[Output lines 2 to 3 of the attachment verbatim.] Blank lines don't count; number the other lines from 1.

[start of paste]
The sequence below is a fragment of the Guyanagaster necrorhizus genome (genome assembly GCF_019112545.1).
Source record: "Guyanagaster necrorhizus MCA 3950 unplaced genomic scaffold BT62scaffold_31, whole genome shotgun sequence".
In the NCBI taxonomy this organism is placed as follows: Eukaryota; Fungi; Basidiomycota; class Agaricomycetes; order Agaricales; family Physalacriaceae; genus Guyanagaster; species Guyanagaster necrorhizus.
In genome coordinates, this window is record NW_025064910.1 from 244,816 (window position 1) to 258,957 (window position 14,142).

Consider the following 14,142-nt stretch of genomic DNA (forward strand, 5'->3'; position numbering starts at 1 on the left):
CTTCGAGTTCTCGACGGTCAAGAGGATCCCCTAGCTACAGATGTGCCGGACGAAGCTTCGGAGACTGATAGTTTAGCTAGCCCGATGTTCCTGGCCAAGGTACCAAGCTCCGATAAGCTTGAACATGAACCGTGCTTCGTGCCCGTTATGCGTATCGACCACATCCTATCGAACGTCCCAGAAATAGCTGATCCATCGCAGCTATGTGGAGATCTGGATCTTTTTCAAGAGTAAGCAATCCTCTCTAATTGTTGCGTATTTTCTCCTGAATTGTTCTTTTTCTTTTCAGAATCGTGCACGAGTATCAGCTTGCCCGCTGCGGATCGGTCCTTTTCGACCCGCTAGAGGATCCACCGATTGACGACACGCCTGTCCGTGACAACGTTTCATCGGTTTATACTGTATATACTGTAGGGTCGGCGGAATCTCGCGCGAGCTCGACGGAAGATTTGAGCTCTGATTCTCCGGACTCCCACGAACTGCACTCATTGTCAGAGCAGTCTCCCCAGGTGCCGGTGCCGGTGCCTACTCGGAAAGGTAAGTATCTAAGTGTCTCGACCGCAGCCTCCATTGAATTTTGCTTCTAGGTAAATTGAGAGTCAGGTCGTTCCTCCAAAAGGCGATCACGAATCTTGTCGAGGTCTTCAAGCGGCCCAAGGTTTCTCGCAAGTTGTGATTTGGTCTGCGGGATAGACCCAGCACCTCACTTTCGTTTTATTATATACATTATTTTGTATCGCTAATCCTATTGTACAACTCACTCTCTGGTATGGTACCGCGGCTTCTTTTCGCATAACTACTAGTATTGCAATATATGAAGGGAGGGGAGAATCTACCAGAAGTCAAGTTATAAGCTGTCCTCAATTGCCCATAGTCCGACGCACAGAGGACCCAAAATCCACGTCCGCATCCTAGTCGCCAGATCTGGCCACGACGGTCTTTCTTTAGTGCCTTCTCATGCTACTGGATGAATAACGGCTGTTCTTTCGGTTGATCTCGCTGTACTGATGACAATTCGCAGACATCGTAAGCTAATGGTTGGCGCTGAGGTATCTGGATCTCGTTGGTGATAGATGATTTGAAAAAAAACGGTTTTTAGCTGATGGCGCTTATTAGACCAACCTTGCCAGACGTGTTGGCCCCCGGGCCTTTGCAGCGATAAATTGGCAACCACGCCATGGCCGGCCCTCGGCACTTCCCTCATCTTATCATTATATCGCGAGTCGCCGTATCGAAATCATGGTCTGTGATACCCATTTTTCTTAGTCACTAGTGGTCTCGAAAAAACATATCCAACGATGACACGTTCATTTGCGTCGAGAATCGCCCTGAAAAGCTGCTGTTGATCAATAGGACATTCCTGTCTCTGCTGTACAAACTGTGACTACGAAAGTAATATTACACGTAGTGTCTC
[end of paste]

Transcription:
Source record: "Guyanagaster necrorhizus MCA 3950 unplaced genomic scaffold BT62scaffold_31, whole genome shotgun sequence".
In the NCBI taxonomy this organism is placed as follows: Eukaryota; Fungi; Basidiomycota; class Agaricomycetes; order Agaricales; family Physalacriaceae; genus Guyanagaster; species Guyanagaster necrorhizus.